Examples of transient objects include instances of boundary and control classes and the objects used in applications like on-screen calculators. (Note for computer science students, the objects in a calculator may include things like stacks and registers, not just digits or floating point numbers.) Persistent objects include the books, borrowers and loans in a library system. A loan of a book to a borrower may be created on one occasion on one machine, and is accessed from another machine on another occasion, for example to send out overdue book reminders.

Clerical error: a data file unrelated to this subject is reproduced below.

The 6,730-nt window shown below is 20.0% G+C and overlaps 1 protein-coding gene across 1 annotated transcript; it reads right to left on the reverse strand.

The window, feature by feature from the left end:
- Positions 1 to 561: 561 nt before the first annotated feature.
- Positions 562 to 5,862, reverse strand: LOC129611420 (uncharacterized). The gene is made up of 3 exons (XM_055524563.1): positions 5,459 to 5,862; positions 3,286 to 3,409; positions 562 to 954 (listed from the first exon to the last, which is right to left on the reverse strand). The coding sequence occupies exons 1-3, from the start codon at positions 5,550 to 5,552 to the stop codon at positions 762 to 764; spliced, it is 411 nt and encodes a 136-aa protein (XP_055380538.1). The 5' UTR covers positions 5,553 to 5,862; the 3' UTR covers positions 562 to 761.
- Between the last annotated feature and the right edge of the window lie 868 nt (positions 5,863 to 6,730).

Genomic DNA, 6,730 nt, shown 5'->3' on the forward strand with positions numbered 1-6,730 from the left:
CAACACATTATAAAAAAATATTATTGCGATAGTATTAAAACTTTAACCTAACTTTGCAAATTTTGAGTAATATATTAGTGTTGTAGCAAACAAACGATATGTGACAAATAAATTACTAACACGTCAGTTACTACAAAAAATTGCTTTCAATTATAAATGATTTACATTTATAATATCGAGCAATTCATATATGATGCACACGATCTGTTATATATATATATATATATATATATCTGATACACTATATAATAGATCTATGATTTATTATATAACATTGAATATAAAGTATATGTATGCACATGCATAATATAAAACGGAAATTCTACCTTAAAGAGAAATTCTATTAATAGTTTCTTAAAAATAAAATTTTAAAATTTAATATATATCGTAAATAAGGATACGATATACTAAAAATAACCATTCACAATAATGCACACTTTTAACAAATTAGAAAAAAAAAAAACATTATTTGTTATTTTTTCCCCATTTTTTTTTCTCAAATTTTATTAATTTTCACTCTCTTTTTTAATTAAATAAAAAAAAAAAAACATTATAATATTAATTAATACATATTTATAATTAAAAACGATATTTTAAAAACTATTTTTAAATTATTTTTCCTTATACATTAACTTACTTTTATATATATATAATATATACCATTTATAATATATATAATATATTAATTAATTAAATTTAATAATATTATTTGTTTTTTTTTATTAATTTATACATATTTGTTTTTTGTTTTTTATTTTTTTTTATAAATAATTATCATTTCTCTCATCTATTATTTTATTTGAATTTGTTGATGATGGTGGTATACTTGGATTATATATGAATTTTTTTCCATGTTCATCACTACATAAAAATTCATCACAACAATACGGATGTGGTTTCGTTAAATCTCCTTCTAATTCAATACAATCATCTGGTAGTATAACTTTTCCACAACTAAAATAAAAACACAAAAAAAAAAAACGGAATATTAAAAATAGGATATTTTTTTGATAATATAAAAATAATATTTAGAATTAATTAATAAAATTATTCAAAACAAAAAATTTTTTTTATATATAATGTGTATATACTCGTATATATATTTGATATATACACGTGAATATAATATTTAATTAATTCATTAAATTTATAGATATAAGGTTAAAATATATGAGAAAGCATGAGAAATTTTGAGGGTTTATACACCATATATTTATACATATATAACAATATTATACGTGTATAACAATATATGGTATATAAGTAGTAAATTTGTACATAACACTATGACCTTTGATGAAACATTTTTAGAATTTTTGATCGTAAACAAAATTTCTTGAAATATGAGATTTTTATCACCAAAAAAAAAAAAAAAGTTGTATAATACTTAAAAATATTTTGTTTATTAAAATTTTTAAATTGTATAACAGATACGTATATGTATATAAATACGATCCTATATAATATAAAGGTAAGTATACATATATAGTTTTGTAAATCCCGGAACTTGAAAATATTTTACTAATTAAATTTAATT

Ask what kind of design trade-offs might have to be made with these different kinds of file record structures. Fixed length (padded) – easy to process, but wastes storage Variable length (delimited) – more difficult to process (looking for delimiters), but saves storage space Header and detail – allows for structure in data, may need line type and line no. Tagged data (XML) – self-describing, but storage overhead for tags.
Ultimately data in databases is stored in files, but their structure is hidden from developers
Conceptual Schema External Schema Internal Schema The view on data used by application programs. The logical model of data that is separate from how it is used. The physical storage of data in files and indexes.